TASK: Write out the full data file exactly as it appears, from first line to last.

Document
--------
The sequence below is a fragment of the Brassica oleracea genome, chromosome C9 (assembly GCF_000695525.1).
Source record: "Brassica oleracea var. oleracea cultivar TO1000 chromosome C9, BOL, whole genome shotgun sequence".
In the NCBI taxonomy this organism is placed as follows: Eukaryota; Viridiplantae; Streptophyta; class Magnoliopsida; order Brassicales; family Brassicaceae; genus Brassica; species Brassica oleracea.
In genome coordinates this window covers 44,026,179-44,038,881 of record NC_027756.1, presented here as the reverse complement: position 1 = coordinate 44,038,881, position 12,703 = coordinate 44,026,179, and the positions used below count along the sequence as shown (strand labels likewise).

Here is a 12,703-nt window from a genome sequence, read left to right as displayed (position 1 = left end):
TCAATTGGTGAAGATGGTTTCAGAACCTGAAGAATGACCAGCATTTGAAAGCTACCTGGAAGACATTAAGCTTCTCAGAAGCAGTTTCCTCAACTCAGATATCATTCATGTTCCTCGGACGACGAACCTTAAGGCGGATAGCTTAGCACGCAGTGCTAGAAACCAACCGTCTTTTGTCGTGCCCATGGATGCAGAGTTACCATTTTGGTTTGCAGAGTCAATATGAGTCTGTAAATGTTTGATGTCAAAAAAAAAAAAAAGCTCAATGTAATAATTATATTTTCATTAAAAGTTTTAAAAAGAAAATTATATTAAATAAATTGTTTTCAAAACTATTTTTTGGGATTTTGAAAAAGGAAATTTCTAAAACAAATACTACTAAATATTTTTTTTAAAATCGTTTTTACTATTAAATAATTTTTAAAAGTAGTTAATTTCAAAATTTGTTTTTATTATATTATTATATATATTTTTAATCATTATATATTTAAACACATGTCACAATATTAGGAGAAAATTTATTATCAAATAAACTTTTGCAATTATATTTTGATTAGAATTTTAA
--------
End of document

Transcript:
The sequence below is a fragment of the Brassica oleracea genome, chromosome C9 (assembly GCF_000695525.1).
Source record: "Brassica oleracea var. oleracea cultivar TO1000 chromosome C9, BOL, whole genome shotgun sequence".
In the NCBI taxonomy this organism is placed as follows: Eukaryota; Viridiplantae; Streptophyta; class Magnoliopsida; order Brassicales; family Brassicaceae; genus Brassica; species Brassica oleracea.
In genome coordinates this window covers 44,026,179-44,038,881 of record NC_027756.1, presented here as the reverse complement: position 1 = coordinate 44,038,881, position 12,703 = coordinate 44,026,179, and the positions used below count along the sequence as shown (strand labels likewise).

Here is a 12,703-nt window from a genome sequence, read left to right as displayed (position 1 = left end):
TCAATTGGTGAAGATGGTTTCAGAACCTGAAGAATGACCAGCATTTGAAAGCTACCTGGAAGACATTAAGCTTCTCAGAAGCAGTTTCCTCAACTCAGATATCATTCATGTTCCTCGGACGACGAACCTTAAGGCGGATAGCTTAGCACGCAGTGCTAGAAACCAACCGTCTTTTGTCGTGCCCATGGATGCAGAGTTACCATTTTGGTTTGCAGAGTCAATATGAGTCTGTAAATGTTTGATGTCAAAAAAAAAAAAAAGCTCAATGTAATAATTATATTTTCATTAAAAGTTTTAAAAAGAAAATTATATTAAATAAATTGTTTTCAAAACTATTTTTTGGGATTTTGAAAAAGGAAATTTCTAAAACAAATACTACTAAATATTTTTTTTAAAATCGTTTTTACTATTAAATAATTTTTAAAAGTAGTTAATTTCAAAATTTGTTTTTATTATATTATTATATATATTTTTAATCATTATATATTTAAACACATGTCACAATATTAGGAGAAAATTTATTATCAAATAAACTTTTGCAATTATATTTTGATTAGAATTTTAA